Sunday is last day to comment on proposed parking fees for Golden Gate National Recreation sites

People are walking on the Lands End trail of the Presidio park in San Francisco, California on August 2, 2020. (Photo by Daniel SLIM / AFP) (Photo by DANIEL SLIM/AFP via Getty Images)

Parks users are chiming in about new parking fees proposed for sites around the Golden Gate National Recreation Area in San Francisco and Marin County.

Sunday is the last day for the public to submit comments about fees proposed for areas that currently have free parking, such as Stinson Beach, Baker Beach, Lands End Lookout, Sutro Heights, China Beach, and Rodeo Beach and Fort Cronkhite. 

The parking fees would be $3 per hour or $10 daily between 8 a.m. and 5 p.m., according to the National Park Service. In addition, a fee ranging from $8 to $16 would be charged for evening tours at the Point Bonita Lighthouse. 

The fees will unfairly impact most visitors, neighborhoods and communities that use the recreation areas, the Crissy Field Dog Group wrote in a letter Saturday to the Golden Gate National Recreation Area.

"Since some of these areas are located in San Francisco, increased traffic and congestion in the
   adjacent neighborhoods are highly likely," wrote Martha Walters, chair of the Crissy Field Dog Group. "No one likes to pay for parking so visitors will park on the city streets and possibly block neighbor's people's driveways." 

The park service says the fees are needed to fund operations due to big crowds flocking to national park sites around the Bay Area. More than 12.4 million people visited GGNRA sites in 2020, the park service said. 

Many visitors travel by bicycle or walk to the park sites, and can also take public transit available near many of the affected parking lots, including Stinson Beach, Lands End and Baker Beach, according to the park service.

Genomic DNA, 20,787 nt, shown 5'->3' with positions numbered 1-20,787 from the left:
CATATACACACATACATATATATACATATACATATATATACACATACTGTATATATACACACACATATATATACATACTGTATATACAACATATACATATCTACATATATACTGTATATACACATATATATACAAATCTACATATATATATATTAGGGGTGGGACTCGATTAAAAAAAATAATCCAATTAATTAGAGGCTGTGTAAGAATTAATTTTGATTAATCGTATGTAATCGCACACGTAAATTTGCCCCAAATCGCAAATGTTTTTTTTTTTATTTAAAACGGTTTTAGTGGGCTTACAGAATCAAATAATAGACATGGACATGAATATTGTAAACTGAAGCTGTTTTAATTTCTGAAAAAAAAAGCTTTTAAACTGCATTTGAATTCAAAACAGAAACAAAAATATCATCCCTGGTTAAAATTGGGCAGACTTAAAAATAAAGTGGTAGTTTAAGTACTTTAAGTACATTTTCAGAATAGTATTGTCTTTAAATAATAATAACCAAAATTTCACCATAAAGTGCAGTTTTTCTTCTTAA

An estimated 80 percent of money collected from fees is retained by the park, according to the park service.

"By paying these fees, visitors help to fund trash collection and custodial services, traffic control operations during peak season weekends and holidays, and repair or replacement of damaged park signs on trails, roads and parking lots," according to the park service summary of the proposed fees.

A community coalition opposing the new parking fees, however, maintains the fees are essentially an entry fee to the open spaces.

"The GGNRA is an urban recreation area used by millions of people in the Bay Area, many of whom use these open spaces every single day in order to hike, run, surf, bird watch, board sail, walk their dogs, or simply be outside. We need continued access to these places for everyone, not just those who can afford it," said Miranda Darley, a Mill Valley resident and petition organizer for Keep Our GGNRA Beaches Free.

If approved, the parking fees will be phased in over several years, starting in mid-to-late 2022.

The fee for the after-hours lighthouse tour would take effect at the start of next year. 

Earlier this year, the park service also proposed fees for camping in the Marin Headlands, parking at four lots in the Presidio, and tickets for evening tours at Fort Point National Historic Site. 

Information about the proposed fees is available at

The public comment period began Aug. 27 and ends Sunday. Comments can be sent by email to or by phone at (415) 561-4700.